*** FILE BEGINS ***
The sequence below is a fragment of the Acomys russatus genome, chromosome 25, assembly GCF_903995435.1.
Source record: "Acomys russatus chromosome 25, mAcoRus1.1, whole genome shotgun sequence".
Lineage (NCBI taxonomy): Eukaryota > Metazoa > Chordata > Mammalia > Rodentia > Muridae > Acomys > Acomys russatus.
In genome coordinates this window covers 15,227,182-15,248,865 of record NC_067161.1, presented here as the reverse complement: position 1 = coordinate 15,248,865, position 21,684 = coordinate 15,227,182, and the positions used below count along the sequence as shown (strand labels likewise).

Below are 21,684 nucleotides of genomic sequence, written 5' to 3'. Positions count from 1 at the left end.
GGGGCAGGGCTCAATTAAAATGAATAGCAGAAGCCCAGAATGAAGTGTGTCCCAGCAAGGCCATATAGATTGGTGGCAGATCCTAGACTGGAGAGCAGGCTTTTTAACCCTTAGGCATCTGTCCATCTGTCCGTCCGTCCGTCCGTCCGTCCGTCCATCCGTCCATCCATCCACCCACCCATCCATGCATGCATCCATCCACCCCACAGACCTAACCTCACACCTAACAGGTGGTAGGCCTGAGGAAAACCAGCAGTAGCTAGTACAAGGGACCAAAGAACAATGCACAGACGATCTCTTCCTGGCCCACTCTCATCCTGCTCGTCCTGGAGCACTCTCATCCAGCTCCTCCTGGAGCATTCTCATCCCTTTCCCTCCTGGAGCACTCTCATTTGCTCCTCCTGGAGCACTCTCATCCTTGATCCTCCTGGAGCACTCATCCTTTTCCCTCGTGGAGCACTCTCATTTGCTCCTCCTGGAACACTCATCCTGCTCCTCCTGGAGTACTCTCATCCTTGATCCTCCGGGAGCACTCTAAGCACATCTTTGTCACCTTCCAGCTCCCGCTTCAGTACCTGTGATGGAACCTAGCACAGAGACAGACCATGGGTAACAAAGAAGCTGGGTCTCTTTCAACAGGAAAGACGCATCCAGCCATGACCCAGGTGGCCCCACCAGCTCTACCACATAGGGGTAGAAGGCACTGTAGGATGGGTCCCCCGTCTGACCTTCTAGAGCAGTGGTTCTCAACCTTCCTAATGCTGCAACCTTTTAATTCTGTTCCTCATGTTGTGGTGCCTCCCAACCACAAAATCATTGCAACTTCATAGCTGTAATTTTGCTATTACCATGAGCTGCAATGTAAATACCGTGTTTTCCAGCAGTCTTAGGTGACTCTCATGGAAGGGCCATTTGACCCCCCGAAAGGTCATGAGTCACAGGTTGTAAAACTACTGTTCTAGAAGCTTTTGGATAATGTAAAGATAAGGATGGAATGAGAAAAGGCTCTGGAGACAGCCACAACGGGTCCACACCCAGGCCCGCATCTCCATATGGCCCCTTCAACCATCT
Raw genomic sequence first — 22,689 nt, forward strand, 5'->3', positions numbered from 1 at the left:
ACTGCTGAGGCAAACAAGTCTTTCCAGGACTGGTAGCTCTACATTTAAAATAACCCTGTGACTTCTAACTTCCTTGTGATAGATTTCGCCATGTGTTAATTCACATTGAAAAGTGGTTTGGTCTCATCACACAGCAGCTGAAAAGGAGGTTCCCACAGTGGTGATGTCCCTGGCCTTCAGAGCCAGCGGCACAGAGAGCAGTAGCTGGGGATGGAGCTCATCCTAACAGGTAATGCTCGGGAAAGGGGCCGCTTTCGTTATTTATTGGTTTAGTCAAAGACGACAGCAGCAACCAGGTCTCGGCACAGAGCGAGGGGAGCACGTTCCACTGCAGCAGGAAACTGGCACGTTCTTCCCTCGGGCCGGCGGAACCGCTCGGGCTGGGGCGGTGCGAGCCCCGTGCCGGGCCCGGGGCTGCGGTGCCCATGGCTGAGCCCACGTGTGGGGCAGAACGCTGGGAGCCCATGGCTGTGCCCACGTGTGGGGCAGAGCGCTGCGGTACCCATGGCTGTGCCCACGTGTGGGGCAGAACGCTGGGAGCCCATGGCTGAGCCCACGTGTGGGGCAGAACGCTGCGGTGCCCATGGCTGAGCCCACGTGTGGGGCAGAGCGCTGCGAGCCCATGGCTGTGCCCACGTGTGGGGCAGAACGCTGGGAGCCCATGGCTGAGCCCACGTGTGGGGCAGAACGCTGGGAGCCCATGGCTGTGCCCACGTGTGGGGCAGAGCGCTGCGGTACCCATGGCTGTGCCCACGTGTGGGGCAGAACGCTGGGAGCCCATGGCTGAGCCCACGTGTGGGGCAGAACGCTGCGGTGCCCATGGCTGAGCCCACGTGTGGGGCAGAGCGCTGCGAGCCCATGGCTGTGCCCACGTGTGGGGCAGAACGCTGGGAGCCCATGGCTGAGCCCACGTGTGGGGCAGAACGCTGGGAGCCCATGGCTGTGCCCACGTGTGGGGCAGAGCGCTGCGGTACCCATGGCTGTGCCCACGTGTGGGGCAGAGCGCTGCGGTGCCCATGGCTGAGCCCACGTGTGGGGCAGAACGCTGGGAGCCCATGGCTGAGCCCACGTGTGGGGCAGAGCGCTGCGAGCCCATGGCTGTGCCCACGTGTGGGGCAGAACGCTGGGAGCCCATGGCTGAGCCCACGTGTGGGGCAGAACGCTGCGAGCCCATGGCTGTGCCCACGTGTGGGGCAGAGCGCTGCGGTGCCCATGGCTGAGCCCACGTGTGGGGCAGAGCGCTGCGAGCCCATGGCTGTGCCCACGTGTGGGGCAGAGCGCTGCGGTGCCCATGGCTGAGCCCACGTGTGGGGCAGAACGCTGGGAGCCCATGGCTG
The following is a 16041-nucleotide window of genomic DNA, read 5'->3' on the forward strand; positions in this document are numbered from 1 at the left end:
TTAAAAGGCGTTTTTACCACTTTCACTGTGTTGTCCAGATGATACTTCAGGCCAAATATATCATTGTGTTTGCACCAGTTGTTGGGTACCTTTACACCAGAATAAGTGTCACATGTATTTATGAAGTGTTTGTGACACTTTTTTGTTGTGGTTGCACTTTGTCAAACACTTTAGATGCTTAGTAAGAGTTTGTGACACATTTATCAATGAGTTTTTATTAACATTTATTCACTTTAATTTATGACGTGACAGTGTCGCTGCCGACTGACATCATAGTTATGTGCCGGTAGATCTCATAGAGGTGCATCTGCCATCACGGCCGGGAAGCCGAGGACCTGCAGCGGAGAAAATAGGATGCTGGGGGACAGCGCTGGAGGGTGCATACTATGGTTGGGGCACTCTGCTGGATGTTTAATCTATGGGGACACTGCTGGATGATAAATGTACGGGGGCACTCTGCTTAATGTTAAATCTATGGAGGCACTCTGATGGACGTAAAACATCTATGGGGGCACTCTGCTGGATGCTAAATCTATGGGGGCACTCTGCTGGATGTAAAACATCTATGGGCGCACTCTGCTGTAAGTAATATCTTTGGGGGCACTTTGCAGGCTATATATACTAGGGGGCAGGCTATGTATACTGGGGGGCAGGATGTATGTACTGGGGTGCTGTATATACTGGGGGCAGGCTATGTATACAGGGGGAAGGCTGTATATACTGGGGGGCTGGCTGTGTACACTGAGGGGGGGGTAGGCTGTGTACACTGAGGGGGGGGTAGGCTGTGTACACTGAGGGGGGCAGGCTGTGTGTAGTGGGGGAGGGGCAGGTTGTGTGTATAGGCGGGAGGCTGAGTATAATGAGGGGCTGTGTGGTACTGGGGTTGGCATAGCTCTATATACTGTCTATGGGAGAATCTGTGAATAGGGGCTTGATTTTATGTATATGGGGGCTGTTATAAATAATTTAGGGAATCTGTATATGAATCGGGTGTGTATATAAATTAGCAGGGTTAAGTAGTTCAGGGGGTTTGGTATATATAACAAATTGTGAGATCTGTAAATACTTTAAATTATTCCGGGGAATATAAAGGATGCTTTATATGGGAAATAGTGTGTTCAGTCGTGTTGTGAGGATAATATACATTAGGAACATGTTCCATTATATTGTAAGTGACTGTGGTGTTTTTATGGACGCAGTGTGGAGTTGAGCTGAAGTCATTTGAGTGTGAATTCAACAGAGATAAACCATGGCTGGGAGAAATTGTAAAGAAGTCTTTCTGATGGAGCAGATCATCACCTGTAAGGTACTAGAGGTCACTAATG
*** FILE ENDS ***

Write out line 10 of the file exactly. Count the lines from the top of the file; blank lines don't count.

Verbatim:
TTAAAAGGCGTTTTTACCACTTTCACTGTGTTGTCCAGATGATACTTCAGGCCAAATATATCATTGTGTTTGCACCAGTTGTTGGGTACCTTTACACCAGAATAAGTGTCACATGTATTTATGAAGTGTTTGTGACACTTTTTTGTTGTGGTTGCACTTTGTCAAACACTTTAGATGCTTAGTAAGAGTTTGTGACACATTTATCAATGAGTTTTTATTAACATTTATTCACTTTAATTTATGACGTGACAGTGTCGCTGCCGACTGACATCATAGTTATGTGCCGGTAGATCTCATAGAGGTGCATCTGCCATCACGGCCGGGAAGCCGAGGACCTGCAGCGGAGAAAATAGGATGCTGGGGGACAGCGCTGGAGGGTGCATACTATGGTTGGGGCACTCTGCTGGATGTTTAATCTATGGGGACACTGCTGGATGATAAATGTACGGGGGCACTCTGCTTAATGTTAAATCTATGGAGGCACTCTGATGGACGTAAAACATCTATGGGGGCACTCTGCTGGATGCTAAATCTATGGGGGCACTCTGCTGGATGTAAAACATCTATGGGCGCACTCTGCTGTAAGTAATATCTTTGGGGGCACTTTGCAGGCTATATATACTAGGGGGCAGGCTATGTATACTGGGGGGCAGGATGTATGTACTGGGGTGCTGTATATACTGGGGGCAGGCTATGTATACAGGGGGAAGGCTGTATATACTGGGGGGCTGGCTGTGTACACTGAGGGGGGGGTAGGCTGTGTACACTGAGGGGGGGGTAGGCTGTGTACACTGAGGGGGGCAGGCTGTGTGTAGTGGGGGAGGGGCAGGTTGTGTGTATAGGCGGGAGGCTGAGTATAATGAGGGGCTGTGTGGTACTGGGGTTGGCATAGCTCTATATACTGTCTATGGGAGAATCTGTGAATAGGGGCTTGATTTTATGTATATGGGGGCTGTTATAAATAATTTAGGGAATCTGTATATGAATCGGGTGTGTATATAAATTAGCAGGGTTAAGTAGTTCAGGGGGTTTGGTATATATAACAAATTGTGAGATCTGTAAATACTTTAAATTATTCCGGGGAATATAAAGGATGCTTTATATGGGAAATAGTGTGTTCAGTCGTGTTGTGAGGATAATATACATTAGGAACATGTTCCATTATATTGTAAGTGACTGTGGTGTTTTTATGGACGCAGTGTGGAGTTGAGCTGAAGTCATTTGAGTGTGAATTCAACAGAGATAAACCATGGCTGGGAGAAATTGTAAAGAAGTCTTTCTGATGGAGCAGATCATCACCTGTAAGGTACTAGAGGTCACTAATG